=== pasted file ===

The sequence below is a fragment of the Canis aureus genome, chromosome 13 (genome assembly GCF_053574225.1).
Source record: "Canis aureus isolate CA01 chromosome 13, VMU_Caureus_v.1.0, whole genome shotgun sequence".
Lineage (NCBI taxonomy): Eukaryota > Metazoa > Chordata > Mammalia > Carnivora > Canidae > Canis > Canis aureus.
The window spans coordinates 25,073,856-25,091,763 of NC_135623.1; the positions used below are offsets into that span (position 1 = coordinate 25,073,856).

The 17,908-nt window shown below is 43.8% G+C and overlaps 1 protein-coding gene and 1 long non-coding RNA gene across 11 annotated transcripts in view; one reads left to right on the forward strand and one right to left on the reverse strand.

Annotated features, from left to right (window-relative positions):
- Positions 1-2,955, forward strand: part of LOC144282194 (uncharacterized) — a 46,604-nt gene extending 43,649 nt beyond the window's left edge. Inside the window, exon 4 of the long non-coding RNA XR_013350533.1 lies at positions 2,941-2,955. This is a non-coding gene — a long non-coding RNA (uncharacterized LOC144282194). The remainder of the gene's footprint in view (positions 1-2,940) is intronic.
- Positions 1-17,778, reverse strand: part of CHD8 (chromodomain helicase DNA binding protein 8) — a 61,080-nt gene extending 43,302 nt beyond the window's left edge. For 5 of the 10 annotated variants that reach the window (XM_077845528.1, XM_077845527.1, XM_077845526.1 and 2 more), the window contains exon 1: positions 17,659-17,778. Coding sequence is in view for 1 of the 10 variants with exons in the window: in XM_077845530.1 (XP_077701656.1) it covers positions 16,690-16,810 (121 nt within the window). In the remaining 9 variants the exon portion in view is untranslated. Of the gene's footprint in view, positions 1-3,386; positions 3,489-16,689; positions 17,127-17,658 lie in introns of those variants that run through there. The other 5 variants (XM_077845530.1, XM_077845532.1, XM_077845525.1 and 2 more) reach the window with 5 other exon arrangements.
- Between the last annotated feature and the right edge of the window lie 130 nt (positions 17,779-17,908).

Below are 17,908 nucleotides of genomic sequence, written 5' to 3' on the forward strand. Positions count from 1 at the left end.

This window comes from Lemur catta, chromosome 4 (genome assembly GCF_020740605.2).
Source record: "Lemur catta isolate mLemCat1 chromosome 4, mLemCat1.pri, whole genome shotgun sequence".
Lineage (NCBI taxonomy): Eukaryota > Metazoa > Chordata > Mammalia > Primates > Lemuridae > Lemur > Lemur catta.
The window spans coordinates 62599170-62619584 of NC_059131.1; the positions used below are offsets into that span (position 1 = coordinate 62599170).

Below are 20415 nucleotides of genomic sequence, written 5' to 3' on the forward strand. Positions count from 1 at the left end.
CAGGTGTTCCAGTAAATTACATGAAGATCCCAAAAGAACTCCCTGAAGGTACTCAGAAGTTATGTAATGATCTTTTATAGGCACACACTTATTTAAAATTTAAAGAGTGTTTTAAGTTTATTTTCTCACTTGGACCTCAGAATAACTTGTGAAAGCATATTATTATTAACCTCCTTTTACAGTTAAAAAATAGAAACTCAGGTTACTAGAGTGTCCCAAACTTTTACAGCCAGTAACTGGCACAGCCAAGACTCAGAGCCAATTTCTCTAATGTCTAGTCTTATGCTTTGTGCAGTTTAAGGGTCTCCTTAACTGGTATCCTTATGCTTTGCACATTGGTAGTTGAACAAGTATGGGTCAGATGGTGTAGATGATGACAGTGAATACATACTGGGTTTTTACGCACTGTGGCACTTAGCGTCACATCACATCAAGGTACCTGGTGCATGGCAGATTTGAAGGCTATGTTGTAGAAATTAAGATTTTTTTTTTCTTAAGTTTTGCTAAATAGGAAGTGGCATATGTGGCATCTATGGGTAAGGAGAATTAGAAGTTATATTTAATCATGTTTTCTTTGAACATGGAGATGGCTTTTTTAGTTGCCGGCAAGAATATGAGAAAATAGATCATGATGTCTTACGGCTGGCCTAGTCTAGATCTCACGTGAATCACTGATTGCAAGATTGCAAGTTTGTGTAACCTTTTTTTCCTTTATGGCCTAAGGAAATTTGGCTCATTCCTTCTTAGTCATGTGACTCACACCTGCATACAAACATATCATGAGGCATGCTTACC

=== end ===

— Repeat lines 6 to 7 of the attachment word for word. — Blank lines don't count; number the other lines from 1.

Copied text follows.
Annotated features, from left to right (window-relative positions):
- Positions 1-2,955, forward strand: part of LOC144282194 (uncharacterized) — a 46,604-nt gene extending 43,649 nt beyond the window's left edge. Inside the window, exon 4 of the long non-coding RNA XR_013350533.1 lies at positions 2,941-2,955. This is a non-coding gene — a long non-coding RNA (uncharacterized LOC144282194). The remainder of the gene's footprint in view (positions 1-2,940) is intronic.